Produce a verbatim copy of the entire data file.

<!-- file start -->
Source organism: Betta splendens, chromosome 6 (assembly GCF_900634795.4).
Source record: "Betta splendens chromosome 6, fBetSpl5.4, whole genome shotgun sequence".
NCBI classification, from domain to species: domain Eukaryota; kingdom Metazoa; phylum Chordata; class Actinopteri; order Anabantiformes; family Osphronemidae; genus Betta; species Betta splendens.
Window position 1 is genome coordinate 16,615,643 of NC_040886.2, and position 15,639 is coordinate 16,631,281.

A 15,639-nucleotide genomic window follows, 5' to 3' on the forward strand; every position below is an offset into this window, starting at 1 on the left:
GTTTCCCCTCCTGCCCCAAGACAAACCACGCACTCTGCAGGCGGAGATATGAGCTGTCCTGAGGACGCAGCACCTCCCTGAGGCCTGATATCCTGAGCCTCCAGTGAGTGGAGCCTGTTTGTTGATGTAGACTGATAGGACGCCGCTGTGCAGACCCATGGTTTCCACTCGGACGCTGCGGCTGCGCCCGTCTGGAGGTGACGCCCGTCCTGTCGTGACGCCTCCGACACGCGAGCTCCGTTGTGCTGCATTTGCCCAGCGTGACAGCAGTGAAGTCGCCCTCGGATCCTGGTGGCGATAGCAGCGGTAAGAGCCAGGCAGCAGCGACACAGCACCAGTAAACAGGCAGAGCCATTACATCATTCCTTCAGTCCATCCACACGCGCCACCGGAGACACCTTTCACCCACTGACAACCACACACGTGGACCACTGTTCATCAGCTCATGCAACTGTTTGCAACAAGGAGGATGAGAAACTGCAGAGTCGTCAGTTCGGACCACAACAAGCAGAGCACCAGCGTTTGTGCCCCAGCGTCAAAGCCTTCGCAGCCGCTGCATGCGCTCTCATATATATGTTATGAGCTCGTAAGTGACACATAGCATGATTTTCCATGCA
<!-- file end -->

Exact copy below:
Source organism: Betta splendens, chromosome 6 (assembly GCF_900634795.4).
Source record: "Betta splendens chromosome 6, fBetSpl5.4, whole genome shotgun sequence".
NCBI classification, from domain to species: domain Eukaryota; kingdom Metazoa; phylum Chordata; class Actinopteri; order Anabantiformes; family Osphronemidae; genus Betta; species Betta splendens.
Window position 1 is genome coordinate 16,615,643 of NC_040886.2, and position 15,639 is coordinate 16,631,281.

A 15,639-nucleotide genomic window follows, 5' to 3' on the forward strand; every position below is an offset into this window, starting at 1 on the left:
GTTTCCCCTCCTGCCCCAAGACAAACCACGCACTCTGCAGGCGGAGATATGAGCTGTCCTGAGGACGCAGCACCTCCCTGAGGCCTGATATCCTGAGCCTCCAGTGAGTGGAGCCTGTTTGTTGATGTAGACTGATAGGACGCCGCTGTGCAGACCCATGGTTTCCACTCGGACGCTGCGGCTGCGCCCGTCTGGAGGTGACGCCCGTCCTGTCGTGACGCCTCCGACACGCGAGCTCCGTTGTGCTGCATTTGCCCAGCGTGACAGCAGTGAAGTCGCCCTCGGATCCTGGTGGCGATAGCAGCGGTAAGAGCCAGGCAGCAGCGACACAGCACCAGTAAACAGGCAGAGCCATTACATCATTCCTTCAGTCCATCCACACGCGCCACCGGAGACACCTTTCACCCACTGACAACCACACACGTGGACCACTGTTCATCAGCTCATGCAACTGTTTGCAACAAGGAGGATGAGAAACTGCAGAGTCGTCAGTTCGGACCACAACAAGCAGAGCACCAGCGTTTGTGCCCCAGCGTCAAAGCCTTCGCAGCCGCTGCATGCGCTCTCATATATATGTTATGAGCTCGTAAGTGACACATAGCATGATTTTCCATGCA